TORONTO, ON – The Chiefs of Ontario will host its 11th Annual Health Forum February 28th, March 1st and 2nd, in Toronto with health representatives and delegates from First Nations across Ontario participating in three days of panel presentations, workshops, networking sessions and keynote speakers.
“The theme ‘Transforming the Future of Community Health & Wellness’ is as vital as ever as the future of healthy First Nation citizens begins in our communities,” said Anishinabek Nation Grand Council Chief Patrick Madahbee, Chair of the Ontario Chiefs Committee on Health. “We continue to advocate for immediate improvements to health services across Ontario and have had some wonderful success but we still have a long way to go to improve the lives and health of all our citizens. This forum is another opportunity for our dedicated health care professionals to share their knowledge, their stories and success with one another.”
The forum, which starts Tuesday and runs until Thursday, is intended for a target audience that includes Community-Based Health Workers, Health Directors, Community Health Nurses, Community Health Representatives and First Nation leadership, policy analysts and managers. There will also be a trade market with over 40 booths and vendors.
The well-rounded agenda includes presentations including Aging and Dementia, Cannabis Legalization and Mental Wellness, Laughter and Learning and HIV/AIDS, as well as updates on Jordan’s Principal, FNIHB and Trauma Informed Care.
Participants will also be able to receive a free Eye Health screening on Wednesday, March 1st throughout the day. This screening can detect early vision loss due to diabetes and glaucoma with a new technology that did not exist 18 months ago.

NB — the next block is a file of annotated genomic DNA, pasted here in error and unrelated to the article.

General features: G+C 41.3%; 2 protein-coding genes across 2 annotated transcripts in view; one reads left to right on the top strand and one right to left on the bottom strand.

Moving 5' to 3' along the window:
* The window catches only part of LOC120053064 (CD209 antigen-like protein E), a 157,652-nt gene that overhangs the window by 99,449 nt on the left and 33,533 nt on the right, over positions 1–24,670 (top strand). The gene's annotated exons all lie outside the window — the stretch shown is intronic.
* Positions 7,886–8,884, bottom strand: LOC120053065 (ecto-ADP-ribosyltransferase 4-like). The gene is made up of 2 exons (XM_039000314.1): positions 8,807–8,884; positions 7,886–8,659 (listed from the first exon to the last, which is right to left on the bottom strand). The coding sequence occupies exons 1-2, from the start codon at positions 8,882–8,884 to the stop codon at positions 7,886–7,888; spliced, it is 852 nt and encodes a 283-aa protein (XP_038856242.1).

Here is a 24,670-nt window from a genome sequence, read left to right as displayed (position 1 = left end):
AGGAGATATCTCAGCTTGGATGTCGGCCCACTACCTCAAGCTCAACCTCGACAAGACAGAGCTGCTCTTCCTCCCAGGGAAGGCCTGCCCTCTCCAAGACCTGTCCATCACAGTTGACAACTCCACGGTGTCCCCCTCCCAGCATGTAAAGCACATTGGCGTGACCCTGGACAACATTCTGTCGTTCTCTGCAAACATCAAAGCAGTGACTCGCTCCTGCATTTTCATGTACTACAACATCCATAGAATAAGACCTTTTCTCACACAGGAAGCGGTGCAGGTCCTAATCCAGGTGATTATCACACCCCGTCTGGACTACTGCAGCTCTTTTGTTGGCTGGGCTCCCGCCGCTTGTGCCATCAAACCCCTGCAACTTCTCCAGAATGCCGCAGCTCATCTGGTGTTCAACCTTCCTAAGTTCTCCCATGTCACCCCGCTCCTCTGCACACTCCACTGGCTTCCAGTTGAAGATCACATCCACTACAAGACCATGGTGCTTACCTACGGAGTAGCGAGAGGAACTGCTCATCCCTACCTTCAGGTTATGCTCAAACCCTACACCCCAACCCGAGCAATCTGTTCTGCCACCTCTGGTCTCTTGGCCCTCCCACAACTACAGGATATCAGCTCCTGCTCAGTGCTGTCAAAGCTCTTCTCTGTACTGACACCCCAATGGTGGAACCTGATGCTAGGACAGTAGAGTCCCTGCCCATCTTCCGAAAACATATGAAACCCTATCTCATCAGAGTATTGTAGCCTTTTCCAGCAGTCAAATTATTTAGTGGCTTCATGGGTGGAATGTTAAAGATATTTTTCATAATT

“We have worked hard to hold the provincial and federal governments accountable in addressing the needs of First Nation communities. Governments are finally recognizing that, as First Nations, we have a lot to offer in healing practices and how we care for our people and this Forum is an opportunity for us to share that knowledge,” said Ontario Regional Chief Isadore Day who holds the national Health portfolio for the Assembly of First Nation (AFN).
“We are dealing with very serious health issues in our communities. Violence, suicide and children living in third-world conditions exist in this country yet we turn a blind eye to it. We want what all people want – to raise happy, healthy children who will contribute to their families, their communities, and their country.”
“The upcoming federal budget must contain sufficient funding and resources to address a multitude of urgent needs such as the ongoing suicide crisis which should include land-based, mental wellness programming. We need to break the cycle of poverty and despair with the necessary infrastructure for good homes and clean water,” said Regional Chief Day. “This impacts the whole health care system in Canada. First Nation lives are not lines in a budget or dollar amounts in a lawsuit. All we need are the necessary resources to create happy and healthy communities in order to finally secure our rightful place in Canada.”